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© Christine Schmitt, Anubis Vega Rua, Jean-Marc Panaud
Tête de moustique femelle Aedes albopictus, vecteur du virus de la dengue et du chikungunya. Microphotographie électronique à balayage, image colorisée.
Publication : Parasites & vectors

Potential of Aedes aegypti populations in Madeira Island to transmit dengue and chikungunya viruses

Scientific Fields
Diseases
Organisms
Applications
Technique

Published in Parasites & vectors - 12 Sep 2018

Seixas G, Jupille H, Yen PS, Viveiros B, Failloux AB, Sousa CA

Link to Pubmed [PMID] – 30208974

Parasit Vectors 2018 Sep;11(1):509

BACKGROUND: Aedes spp. mosquitoes mainly transmit the arboviruses dengue virus (DENV) and chikungunya virus (CHIKV) in urban areas, causing a severe public health problem. In 2012-2013, a major dengue outbreak occurred on Madeira Island where the mosquito Aedes aegypti was the only vector. Up to now, the competence of Ae. aegypti populations from Madeira to transmit DENV or CHIKV remains unknown. This study aimed to assess experimentally the ability of Ae. aegypti populations from Madeira to transmit these viruses.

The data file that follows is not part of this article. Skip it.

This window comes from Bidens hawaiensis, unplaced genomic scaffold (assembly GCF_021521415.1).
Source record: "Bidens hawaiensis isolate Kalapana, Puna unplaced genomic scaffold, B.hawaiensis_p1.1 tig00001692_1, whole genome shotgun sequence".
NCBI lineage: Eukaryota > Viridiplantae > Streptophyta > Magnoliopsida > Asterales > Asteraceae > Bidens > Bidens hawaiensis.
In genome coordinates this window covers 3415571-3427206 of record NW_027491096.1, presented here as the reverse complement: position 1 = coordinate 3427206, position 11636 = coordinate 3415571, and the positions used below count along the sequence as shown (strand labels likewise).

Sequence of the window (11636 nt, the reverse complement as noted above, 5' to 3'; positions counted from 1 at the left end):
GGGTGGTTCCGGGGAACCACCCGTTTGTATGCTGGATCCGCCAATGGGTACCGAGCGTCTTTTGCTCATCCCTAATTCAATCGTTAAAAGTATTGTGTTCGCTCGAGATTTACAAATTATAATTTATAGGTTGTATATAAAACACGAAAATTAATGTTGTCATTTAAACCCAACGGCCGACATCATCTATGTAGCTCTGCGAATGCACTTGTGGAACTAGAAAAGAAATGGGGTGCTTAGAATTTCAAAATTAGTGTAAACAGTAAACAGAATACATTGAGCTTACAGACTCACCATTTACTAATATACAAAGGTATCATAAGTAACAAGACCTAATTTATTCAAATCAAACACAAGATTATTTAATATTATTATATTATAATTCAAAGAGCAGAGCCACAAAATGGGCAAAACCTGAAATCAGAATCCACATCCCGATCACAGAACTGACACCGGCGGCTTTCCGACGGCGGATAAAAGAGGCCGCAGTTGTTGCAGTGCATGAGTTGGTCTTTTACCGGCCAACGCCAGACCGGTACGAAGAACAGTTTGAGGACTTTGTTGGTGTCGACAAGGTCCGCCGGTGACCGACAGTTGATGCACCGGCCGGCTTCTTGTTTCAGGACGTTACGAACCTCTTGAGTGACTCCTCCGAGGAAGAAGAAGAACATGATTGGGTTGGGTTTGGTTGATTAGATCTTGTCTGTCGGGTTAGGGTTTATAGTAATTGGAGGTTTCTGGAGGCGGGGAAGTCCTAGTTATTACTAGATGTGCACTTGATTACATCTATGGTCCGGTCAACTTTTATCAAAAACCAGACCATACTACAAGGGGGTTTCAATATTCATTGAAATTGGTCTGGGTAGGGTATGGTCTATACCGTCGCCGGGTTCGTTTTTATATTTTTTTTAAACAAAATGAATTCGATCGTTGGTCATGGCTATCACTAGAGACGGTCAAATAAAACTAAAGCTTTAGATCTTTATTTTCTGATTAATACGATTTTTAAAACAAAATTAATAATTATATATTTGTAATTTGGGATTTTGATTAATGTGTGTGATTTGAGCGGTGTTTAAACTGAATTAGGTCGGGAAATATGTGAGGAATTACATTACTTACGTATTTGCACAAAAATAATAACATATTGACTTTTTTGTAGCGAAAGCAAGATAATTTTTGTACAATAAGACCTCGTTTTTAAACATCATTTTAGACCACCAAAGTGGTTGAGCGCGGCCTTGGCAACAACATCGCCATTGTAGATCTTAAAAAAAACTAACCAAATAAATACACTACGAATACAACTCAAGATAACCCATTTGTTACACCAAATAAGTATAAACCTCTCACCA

RESULTS: By orally exposing mosquitoes to CHIKV (NC/2011-568) and DENV-2 (Bangkok), the vector competence of two field-collected Ae. aegypti populations, i.e. Funchal and Paúl do Mar, was evaluated. We found that both populations were similarly infected and ensured the dissemination and transmission of CHIKV at the same rates. With DENV-2, viral dissemination was significantly higher in the Funchal population compared to Paúl do Mar. We found no significant differences in transmission rates between populations.

CONCLUSIONS: To our knowledge, this study has demonstrated for the first time the ability of temperate European Ae. aegypti populations from Madeira to transmit DENV and CHIKV. As our results suggest, there is a potential risk for the local transmission of DENV and CHIKV if introduced to Madeira or continental Europe where Aedes albopictus is present. Our results highlight the need for continuing vector surveillance and control on Madeira Island to future-proof the Island against mosquito-borne epidemics.

https://www.ncbi.nlm.nih.gov/pubmed/30208974